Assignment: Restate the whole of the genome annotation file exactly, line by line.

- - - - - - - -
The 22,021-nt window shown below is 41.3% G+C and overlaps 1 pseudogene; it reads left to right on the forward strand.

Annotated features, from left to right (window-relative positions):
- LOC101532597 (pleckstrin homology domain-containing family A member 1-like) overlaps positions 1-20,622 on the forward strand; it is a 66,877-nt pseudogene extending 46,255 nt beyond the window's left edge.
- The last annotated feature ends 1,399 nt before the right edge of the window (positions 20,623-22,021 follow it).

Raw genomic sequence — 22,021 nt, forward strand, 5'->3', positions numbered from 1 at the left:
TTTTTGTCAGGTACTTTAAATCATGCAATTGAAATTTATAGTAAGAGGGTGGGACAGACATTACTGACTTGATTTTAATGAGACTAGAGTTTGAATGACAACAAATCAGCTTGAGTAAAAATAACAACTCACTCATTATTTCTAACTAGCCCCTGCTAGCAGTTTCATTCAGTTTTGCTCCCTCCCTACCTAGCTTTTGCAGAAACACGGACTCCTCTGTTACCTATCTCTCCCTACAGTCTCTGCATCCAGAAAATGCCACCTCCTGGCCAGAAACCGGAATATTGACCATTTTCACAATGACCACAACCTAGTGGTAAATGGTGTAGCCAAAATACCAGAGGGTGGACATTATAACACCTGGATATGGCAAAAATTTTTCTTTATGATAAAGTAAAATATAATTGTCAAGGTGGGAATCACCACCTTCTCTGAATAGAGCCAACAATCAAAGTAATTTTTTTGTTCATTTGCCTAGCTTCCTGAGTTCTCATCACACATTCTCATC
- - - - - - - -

The 22,021-nt window shown below is 41.3% G+C and overlaps 1 pseudogene; it reads left to right on the forward strand.

Annotated features, from left to right (window-relative positions):
- LOC101532597 (pleckstrin homology domain-containing family A member 1-like) overlaps positions 1-20,622 on the forward strand; it is a 66,877-nt pseudogene extending 46,255 nt beyond the window's left edge.
- The last annotated feature ends 1,399 nt before the right edge of the window (positions 20,623-22,021 follow it).

Raw genomic sequence — 22,021 nt, forward strand, 5'->3', positions numbered from 1 at the left:
TTTTTGTCAGGTACTTTAAATCATGCAATTGAAATTTATAGTAAGAGGGTGGGACAGACATTACTGACTTGATTTTAATGAGACTAGAGTTTGAATGACAACAAATCAGCTTGAGTAAAAATAACAACTCACTCATTATTTCTAACTAGCCCCTGCTAGCAGTTTCATTCAGTTTTGCTCCCTCCCTACCTAGCTTTTGCAGAAACACGGACTCCTCTGTTACCTATCTCTCCCTACAGTCTCTGCATCCAGAAAATGCCACCTCCTGGCCAGAAACCGGAATATTGACCATTTTCACAATGACCACAACCTAGTGGTAAATGGTGTAGCCAAAATACCAGAGGGTGGACATTATAACACCTGGATATGGCAAAAATTTTTCTTTATGATAAAGTAAAATATAATTGTCAAGGTGGGAATCACCACCTTCTCTGAATAGAGCCAACAATCAAAGTAATTTTTTTGTTCATTTGCCTAGCTTCCTGAGTTCTCATCACACATTCTCATC